Prenatal ethanol exposure (PEE) is considered a significant risk factor underlying several functional and structural disorders, including stillbirth, spontaneous abortion, premature birth, intrauterine growth retardation and low birth weight, as well as developmental abnormalities of the central nervous system (CNS), which are collectively referred to as fetal alcohol spectrum disorders (1,2). These deficits may result in lifelong behavioral abnormalities. In the human fetus, PEE-induced abnormalities exhibit several characteristics, including facial abnormalities, growth deficits, lowered intelligence and microcephaly (3,4). In several animal models, including mouse (5), rat (6), macaque (7,8), zebrafish (9) and chick models (10), PEE causes similar birth defects and permanent neurodevelopmental disorders. Although alcohol usage is preventable and a well-established hazard to the fetus, the global consumption of alcohol during pregnancy is still prevalent (9.8%, 95% CI 8.9–11.1) (1,2,11). As previously reported, alcohol usage is an urgent public health issue in China (12). A population-based Chinese study reported that pregnant women in China had a high prevalence rate of alcohol consumption (6.2% in rural and 10.3% in urban areas), although women in China are discouraged from alcohol consumption (13). Therefore, it is important to investigate the mechanisms underlying the effects of prenatal ethanol or alcohol exposure on brain disorders.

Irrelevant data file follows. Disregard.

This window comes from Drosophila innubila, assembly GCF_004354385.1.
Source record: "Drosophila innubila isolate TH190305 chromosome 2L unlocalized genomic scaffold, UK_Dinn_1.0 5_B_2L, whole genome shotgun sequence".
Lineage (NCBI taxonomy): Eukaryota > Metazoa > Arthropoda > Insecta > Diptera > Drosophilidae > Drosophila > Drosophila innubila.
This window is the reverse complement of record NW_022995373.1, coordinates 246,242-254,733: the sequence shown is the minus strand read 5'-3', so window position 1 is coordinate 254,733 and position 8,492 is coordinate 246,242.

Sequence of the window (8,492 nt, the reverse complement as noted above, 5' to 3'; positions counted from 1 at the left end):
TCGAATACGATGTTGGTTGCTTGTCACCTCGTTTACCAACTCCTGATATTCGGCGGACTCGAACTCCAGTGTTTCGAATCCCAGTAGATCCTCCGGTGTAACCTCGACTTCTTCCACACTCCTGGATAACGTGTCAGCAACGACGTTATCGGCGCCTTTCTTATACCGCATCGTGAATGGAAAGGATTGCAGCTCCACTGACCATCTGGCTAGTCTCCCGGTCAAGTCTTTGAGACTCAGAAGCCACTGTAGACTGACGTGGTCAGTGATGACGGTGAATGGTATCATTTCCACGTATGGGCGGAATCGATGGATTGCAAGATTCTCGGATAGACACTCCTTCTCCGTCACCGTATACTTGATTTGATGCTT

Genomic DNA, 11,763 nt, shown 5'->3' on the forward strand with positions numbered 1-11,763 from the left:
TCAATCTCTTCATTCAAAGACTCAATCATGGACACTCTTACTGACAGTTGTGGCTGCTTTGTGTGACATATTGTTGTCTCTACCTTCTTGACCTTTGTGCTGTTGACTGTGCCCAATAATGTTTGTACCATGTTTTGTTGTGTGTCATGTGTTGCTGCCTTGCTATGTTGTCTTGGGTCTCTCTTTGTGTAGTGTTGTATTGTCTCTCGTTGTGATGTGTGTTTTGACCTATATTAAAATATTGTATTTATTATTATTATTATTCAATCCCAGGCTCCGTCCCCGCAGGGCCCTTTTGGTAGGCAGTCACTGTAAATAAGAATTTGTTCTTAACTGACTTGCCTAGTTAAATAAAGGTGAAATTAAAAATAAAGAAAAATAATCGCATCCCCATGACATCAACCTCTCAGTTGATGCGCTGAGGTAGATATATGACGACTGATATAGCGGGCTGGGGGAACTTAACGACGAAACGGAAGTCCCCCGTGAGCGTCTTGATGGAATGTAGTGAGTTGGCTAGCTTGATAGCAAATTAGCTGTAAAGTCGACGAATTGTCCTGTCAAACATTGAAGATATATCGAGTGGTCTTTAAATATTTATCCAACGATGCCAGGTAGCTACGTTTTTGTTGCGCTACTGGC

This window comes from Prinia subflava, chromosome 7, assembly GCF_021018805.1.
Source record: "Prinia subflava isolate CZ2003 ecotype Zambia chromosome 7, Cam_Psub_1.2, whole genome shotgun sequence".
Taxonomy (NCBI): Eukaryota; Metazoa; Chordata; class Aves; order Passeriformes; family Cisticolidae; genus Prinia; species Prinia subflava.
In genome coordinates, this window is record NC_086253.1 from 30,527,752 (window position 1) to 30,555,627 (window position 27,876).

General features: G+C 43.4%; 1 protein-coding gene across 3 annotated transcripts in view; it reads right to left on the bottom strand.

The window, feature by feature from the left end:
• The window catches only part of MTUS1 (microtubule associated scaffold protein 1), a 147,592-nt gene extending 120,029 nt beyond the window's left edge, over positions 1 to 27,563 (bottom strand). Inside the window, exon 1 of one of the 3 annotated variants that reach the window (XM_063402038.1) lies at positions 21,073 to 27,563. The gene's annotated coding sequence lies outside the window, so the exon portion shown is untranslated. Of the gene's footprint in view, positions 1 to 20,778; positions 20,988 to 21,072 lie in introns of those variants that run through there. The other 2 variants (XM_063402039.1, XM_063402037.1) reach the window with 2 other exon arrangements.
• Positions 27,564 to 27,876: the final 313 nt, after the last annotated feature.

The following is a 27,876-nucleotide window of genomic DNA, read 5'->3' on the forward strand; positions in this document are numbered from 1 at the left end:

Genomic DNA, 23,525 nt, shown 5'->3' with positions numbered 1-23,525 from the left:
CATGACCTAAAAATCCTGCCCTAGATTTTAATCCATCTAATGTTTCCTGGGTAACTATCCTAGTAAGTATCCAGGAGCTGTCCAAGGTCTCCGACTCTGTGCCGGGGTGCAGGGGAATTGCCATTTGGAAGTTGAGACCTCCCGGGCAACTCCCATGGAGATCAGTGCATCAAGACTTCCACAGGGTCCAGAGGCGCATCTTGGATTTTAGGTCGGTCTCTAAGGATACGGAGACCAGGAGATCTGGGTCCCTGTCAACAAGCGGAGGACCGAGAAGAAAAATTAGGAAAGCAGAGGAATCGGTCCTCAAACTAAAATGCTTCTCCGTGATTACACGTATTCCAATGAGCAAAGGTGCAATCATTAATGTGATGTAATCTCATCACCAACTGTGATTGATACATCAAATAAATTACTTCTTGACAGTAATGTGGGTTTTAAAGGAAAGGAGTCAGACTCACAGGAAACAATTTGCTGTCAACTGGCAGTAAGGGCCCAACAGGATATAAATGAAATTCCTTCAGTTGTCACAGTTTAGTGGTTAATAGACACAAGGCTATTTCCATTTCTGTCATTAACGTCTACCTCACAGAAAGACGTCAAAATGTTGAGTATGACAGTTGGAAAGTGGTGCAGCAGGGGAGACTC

Microcephaly is one of the major developmental brain defects associated with maternal ethanol exposure (14). PEE can result in a range of cortical dysfunctions, consisting of abnormal neuronal migration (15), reduced cell viability (16), changes to cortical thickness (17,18) and loss of neurons (8). Several factors are involved in the process of embryonic cortex development, such as morphogens, including fibroblast growth factor (19), bone morphogenetic protein 7 (20) and transforming growth factor β1 (21,22), as well as Notch and Wnt signaling (23,24), radial glial scaffolds for neuronal migration (25,26) and cell-cell communications between cortical neurons and cortical precursor cells (27,28). Among these, several studies have revealed that alterations of radial glial development contribute to the effects of alcohol on the development of the cortex (2931). In vivo experimental results indicated that ethanol exposure decreases glial fibrillary acidic protein (GFAP) mRNA expression levels in the brains of pups from ethanol-fed Sprague Dawley or Wistar rat mothers and impairs the morphology of radial glial cells (RGCs) (29,31). In vitro studies also revealed that ethanol could affect the distribution and content of the radial glial cytoskeletal proteins GFAP, Vimentin and Nestin (32). Thus, investigation of the effects of prenatal alcohol exposure on radial glial fiber proteins, such as Vimentin, Nestin and GFAP, may shed light on the mechanisms involved in alcohol-induced cortical malformation.